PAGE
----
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Mobile Smartphone Users Consume Content

M:Metrics, the mobile market researcher, issued the findings of its latest survey. The firm found that while smart-phone owners comprise a small percentage of the overall population of mobile phone users, large percentages of smart-phone users are consuming mobile content.

Contrary to popular belief, those carrying these powerful devices are not using them exclusively for productivity applications, but are also using them to view mobile video, play mobile games and listen to mobile music in addition to using them for personal e-mail and wireless Web access.

Compared to the average mobile phone subscribers, smart-phone owners are avid users of mobile multimedia. In France and Germany, nearly half of smart-phone owners sent video or a photo over the network, compared with a market average of 18.6 percent in France, and 19.5 percent in Germany. Nearly a quarter of UK smart-phone owners reported listening to music on their handset, versus the average of 5.8 percent. The parallels are similar across the geographies. French smart-phone owners are a staggering 11 times more likely to listen to music on their handset compared with the market average of 1.7 percent, while their American counterparts are more than eight times more likely to do so.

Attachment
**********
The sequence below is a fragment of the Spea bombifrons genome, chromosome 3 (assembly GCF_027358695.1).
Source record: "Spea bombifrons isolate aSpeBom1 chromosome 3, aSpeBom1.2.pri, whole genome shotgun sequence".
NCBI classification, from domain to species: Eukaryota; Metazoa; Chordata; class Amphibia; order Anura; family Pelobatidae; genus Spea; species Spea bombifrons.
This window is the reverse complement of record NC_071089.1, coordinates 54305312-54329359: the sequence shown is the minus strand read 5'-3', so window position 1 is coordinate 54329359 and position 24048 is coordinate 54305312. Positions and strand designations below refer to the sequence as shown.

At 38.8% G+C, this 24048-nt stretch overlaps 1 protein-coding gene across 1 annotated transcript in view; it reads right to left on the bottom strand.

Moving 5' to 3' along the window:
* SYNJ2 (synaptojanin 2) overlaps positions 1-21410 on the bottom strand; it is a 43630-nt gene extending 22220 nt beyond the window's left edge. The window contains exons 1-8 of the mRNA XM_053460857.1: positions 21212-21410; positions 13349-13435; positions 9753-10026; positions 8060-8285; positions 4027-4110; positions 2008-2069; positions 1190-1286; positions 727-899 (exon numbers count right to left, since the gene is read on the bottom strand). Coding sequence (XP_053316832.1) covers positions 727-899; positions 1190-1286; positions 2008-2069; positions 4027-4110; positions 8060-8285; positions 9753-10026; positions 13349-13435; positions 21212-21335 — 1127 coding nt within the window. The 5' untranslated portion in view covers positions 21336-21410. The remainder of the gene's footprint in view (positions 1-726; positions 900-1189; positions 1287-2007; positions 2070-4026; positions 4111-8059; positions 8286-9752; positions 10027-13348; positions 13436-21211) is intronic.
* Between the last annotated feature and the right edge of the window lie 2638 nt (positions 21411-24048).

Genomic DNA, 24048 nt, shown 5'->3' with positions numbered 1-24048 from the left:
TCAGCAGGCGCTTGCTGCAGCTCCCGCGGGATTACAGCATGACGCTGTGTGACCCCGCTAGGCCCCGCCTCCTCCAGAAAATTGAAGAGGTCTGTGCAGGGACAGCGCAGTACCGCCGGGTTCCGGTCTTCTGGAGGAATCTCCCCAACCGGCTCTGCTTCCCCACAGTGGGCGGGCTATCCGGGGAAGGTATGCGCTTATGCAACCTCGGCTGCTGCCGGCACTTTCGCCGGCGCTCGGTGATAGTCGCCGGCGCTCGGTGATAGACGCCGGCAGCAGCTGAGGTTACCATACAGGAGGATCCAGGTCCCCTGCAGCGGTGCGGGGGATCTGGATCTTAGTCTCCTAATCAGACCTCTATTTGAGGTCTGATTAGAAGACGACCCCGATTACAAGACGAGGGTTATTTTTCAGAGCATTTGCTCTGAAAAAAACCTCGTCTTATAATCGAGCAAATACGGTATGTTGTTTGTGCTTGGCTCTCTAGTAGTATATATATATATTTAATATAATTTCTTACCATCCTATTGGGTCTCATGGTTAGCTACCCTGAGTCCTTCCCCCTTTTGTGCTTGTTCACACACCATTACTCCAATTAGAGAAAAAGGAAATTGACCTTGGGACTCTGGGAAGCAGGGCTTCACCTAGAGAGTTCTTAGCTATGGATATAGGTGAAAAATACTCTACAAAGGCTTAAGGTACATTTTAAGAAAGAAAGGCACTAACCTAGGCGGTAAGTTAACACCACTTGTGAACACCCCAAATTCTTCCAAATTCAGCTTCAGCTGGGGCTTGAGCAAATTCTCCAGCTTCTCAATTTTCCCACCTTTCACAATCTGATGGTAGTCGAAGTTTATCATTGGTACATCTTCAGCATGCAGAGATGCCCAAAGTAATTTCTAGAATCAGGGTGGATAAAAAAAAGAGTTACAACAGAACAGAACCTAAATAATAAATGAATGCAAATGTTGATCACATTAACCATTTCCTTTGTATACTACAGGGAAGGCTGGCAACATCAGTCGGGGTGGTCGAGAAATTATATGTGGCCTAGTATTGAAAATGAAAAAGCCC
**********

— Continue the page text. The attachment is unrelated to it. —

Video has been particularly popular among French smart-phone owners, at 15.1 percent, versus a countrywide average of 1.8 percent. There is also a relatively high conversion rate to video among U.S. smart-phone owners, who are more than six times more likely to watch video than a random subscriber, as the U.S. average for video consumption is 1.3 percent.

"Whereas mass-market Symbian devices have flooded the European market, the smart-phones in the hands of most U.S. consumers are high-end devices produced by Palm and RIM that are targeted to appeal to mobile professionals concerned with personal productivity," said Seamus McAteer, senior analyst and chief product architect, M:Metrics. "The Motorola Q, which is being marketed heavily as a stylish device that's fun as well as productive, and is being offered at consumer-friendly price points, could help broaden the market for smart-phones and spur content consumption."

At two percent penetration, the U.S. lags Western Europe in Smart-phone ownership. Britain tops France and Germany, at 6.6 percent market adoption. All the top three devices in France, Germany and the United Kingdom are Nokia devices. The Palm Treo is the smart device of choice for Americans, followed by the BlackBerry.

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